This roundup covers news summaries across six regions: Africa, the Asia-Pacific, Europe, the Middle East, North America, and South America. Wherever possible I draw links to Singapore, but I think it is more important to understand geopolitical developments around the world, to draw attention to meaningful news stories, and to highlight both positive and negative events.
Around the world, I rely primarily on the email newsletters from “The Economist“, “Foreign Policy“, “Muck Rack“, “The New York Times“, “The Wall Street Journal“, and “The World Post“. In Singapore, the weekly digests from the European Union Centre and the Middle East Institute are handy. Do send me recommendations of news outlets or articles too, to jinyao.guan.yin.miao[a]gmail.com!
May 8 to 13, 2017
In France, centrist Emmanuel Macron beat far-right leader Marine Le Pen with 66 per cent of the vote to be the country’s youngest head of state since Napoleon, with a vow to shake up the political system. His victory offered significant relief to the European Union, though Miss Le Pen’s National Front won its highest share ever, as she called for “a profound transformation of our movement to create a new political force“. But what will also concern Mr. Macron is the abstention rate of 25 per cent, “the highest since the presidential election in 1969“.
In South Korea, presidential candidate of the Democratic Party of Korea Moon Jae-in won with over 40 per cent of the vote, thereby returning the country’s liberals “to power after nearly a decade in the political wilderness“. Geopolitically, his predilection for dialogue and a “sunshine policy” could lower the temperature of the North Korean stand-off – though balancing China and the United States against one another would prove to be challenging – while politically, socio-economic discontent dominates the agenda, with high levels of youth unemployment and an ageing population.
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- 245 migrants in two ships are feared to be dead, after wrecks in the Mediterranean Sea. They were trying to reach Italy from Libya or Tunisia, and this year – including one just last month – more than 1,300 have died in attempts.
- Following successful negotiations between terrorist group Boko Haram and the Nigerian government, 82 Chibok schoolgirls have been released. They are among the 276 girls who were kidnapped from their beds in April 2014.
- A school bus crash in Tanzania killed 36 people, 33 of whom were schoolchildren. They were on their way to take an exam.
- Rapid urbanisation, deforestation, and climate change in China have resulted in dust storms in its capital city.
- Presidential candidate of the Democratic Party of Korea Moon Jae-in was elected President of South Korea. His predecessor, Park Geun-hye, has been impeached, and has had her presidential immunity to criminal indictment removed.
- The 27 member states of the European Union (EU) backed the EU’s negotiating guidelines on Brexit, with key priorities: to negotiate withdrawal terms before future agreements, and to prioritise the rights of citizens, financial settlement, and its new external borders. The challenge, however, is the gulf of expectations between the EU and the United Kingdom.
- Centrist Emmanuel Macron won the French presidential elections, to become France’s youngest head of state since Napoleon.
France published two decrees to protect the health of models and to prevent anorexia, requiring models to have a medical certificate “confirming their general well-being and the fact they are not excessively underweight“, and also making it compulsory for “commercial” images of models who have been digitally altered to be labelled.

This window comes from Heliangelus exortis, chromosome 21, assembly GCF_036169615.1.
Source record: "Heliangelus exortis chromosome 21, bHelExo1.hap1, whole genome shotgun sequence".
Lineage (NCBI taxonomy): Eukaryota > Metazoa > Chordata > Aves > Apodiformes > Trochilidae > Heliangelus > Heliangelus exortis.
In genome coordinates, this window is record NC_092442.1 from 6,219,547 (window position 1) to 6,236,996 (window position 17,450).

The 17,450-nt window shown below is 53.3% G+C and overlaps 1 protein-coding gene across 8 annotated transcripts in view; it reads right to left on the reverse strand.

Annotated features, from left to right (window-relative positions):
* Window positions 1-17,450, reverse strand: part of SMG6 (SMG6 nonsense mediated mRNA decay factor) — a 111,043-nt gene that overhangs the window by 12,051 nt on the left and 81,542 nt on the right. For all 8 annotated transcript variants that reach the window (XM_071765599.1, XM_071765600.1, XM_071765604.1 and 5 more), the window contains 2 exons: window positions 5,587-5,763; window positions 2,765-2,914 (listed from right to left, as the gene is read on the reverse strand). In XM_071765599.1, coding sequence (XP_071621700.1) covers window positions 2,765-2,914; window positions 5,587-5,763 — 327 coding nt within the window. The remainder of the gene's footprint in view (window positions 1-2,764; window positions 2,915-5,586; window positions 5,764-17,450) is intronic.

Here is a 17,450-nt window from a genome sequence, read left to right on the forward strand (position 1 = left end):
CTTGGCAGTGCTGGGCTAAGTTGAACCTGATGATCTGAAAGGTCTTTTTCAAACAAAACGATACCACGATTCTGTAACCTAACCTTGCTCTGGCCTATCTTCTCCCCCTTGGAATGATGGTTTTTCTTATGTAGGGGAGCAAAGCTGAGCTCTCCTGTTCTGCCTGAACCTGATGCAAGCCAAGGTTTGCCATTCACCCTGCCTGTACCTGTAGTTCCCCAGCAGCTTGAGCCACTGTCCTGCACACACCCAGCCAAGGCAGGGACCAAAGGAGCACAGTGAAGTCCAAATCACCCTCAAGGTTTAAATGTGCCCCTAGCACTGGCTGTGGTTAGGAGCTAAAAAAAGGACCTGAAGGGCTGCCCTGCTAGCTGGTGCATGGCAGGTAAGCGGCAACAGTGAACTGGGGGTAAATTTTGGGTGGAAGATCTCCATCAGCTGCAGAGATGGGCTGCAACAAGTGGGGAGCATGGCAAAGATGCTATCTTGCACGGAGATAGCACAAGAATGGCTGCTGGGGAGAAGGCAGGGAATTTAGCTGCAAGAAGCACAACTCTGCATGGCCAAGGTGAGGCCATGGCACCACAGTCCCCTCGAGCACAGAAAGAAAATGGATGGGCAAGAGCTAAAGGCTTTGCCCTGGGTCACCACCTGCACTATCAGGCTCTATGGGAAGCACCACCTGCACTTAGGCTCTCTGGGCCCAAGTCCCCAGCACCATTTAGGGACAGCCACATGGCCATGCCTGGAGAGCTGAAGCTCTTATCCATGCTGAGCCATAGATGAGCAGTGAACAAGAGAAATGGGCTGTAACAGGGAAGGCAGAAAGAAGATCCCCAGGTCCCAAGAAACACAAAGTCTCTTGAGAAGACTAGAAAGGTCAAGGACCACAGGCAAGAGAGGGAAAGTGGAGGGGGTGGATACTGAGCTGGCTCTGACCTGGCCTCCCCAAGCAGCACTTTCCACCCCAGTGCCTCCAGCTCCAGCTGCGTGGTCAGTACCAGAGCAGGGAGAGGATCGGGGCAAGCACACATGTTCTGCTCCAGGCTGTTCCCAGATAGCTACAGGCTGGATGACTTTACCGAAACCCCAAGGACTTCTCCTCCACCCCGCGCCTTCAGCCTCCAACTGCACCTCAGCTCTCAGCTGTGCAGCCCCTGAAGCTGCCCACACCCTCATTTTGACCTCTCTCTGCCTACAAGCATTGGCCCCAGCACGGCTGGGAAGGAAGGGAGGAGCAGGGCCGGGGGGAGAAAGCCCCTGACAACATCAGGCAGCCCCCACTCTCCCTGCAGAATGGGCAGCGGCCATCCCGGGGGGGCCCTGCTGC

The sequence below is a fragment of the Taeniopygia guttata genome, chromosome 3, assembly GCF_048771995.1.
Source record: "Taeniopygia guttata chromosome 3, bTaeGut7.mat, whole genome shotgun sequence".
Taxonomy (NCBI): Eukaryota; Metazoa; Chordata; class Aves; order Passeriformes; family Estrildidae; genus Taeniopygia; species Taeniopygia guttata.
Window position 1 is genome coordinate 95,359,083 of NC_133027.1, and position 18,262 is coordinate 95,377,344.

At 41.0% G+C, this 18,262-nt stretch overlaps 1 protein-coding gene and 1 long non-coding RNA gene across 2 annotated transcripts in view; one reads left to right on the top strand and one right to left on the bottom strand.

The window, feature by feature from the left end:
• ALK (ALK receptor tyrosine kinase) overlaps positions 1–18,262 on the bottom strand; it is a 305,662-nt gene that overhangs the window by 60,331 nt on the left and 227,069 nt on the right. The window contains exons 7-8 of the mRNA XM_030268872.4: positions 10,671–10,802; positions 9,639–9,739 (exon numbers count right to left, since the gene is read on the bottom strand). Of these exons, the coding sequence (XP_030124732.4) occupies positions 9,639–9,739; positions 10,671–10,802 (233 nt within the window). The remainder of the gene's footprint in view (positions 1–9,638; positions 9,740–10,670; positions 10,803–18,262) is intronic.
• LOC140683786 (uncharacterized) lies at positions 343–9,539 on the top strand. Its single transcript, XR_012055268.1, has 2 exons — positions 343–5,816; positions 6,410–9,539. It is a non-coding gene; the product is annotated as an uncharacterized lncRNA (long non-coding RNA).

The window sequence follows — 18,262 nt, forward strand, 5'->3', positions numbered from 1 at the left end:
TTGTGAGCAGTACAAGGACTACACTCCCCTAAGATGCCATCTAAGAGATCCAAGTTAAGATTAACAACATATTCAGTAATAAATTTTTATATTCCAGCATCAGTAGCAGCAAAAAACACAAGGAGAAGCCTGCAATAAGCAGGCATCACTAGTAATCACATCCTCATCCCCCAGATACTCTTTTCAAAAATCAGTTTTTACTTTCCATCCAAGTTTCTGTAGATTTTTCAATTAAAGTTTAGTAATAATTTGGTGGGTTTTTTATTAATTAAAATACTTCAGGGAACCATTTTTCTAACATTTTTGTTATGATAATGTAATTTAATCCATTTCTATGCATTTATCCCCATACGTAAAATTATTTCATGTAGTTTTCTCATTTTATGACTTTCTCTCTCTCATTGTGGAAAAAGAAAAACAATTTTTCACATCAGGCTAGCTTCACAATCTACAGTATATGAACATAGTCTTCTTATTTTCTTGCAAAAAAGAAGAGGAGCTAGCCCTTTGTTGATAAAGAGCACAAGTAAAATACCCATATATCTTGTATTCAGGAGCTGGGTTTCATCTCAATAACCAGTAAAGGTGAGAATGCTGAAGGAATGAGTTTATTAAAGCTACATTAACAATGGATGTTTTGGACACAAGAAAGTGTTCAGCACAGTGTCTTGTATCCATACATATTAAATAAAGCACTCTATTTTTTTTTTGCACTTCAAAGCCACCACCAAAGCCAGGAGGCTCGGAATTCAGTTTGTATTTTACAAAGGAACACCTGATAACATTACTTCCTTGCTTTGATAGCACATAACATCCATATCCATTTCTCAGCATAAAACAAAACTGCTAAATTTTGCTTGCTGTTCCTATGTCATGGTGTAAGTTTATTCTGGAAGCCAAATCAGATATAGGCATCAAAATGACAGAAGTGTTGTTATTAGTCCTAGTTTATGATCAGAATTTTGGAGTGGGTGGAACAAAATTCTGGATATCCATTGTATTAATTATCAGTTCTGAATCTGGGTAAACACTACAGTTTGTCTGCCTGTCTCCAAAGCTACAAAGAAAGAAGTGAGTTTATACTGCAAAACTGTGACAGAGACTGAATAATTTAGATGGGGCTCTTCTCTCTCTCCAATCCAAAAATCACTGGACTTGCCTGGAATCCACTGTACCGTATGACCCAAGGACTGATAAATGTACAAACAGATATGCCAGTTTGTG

- In February, Romanians took to the streets to protest against a decree which would have decriminalised some abuse-of-power offences. Now, up to two thousand in Romania protested against a measure which would have pardoned corrupt officials.
The Middle East
- In Egypt, Pope Francis warned against religious fanaticism, urging Muslim leaders to unite against Islamic militants.
- In its seventh month, the block-by-block battle for Mosul in Iraq has been taking its toll, slowing to a crawl and “leaving hundreds of thousands of civilians trapped on an urban battlefield”, and hence coalition forces have opened a new front.
Former staff members of the Obama administration had warned the Trump administration that former White House National Security Adviser Michael Flynn – who resigned just three weeks in – was susceptible to Russian blackmail.
- President Donald Trump fired FBI director James Comey – based on the judgment of the Department of Justice – “over his handling of the investigation into Hillary Clinton’s emails“. Mr Comey was leading the investigation into Russian interference in the 2016 presidential elections, on whether members of the Trump campaign had colluded with Russia.
- Earlier, Mr Trump approved a plan to arm Syrian Kurds with heavier weapons against the Islamic State of Iraq and Syria.
- Former President of Brazil Luiz Inácio Lula da Silva appeared in court to face graft charges, of helping a construction firm win government contracts, which “he dismisses as a political witch hunt“. Mr. Lula has said he wants to run for president again in 2018, but he is also charged in four other corruption cases. Last year, the country’s first female president Dilma Rousseff was convicted for illegally using money from state banks to boost public spending, and replaced by Michel Temer.
- A bank heist in Paraguay – wherein a commando team of bank robbers made off with S$15.4 million – in a free-trade city run by private businesses and problematic governance systems, raises broader questions about socio-economic conditions and effects.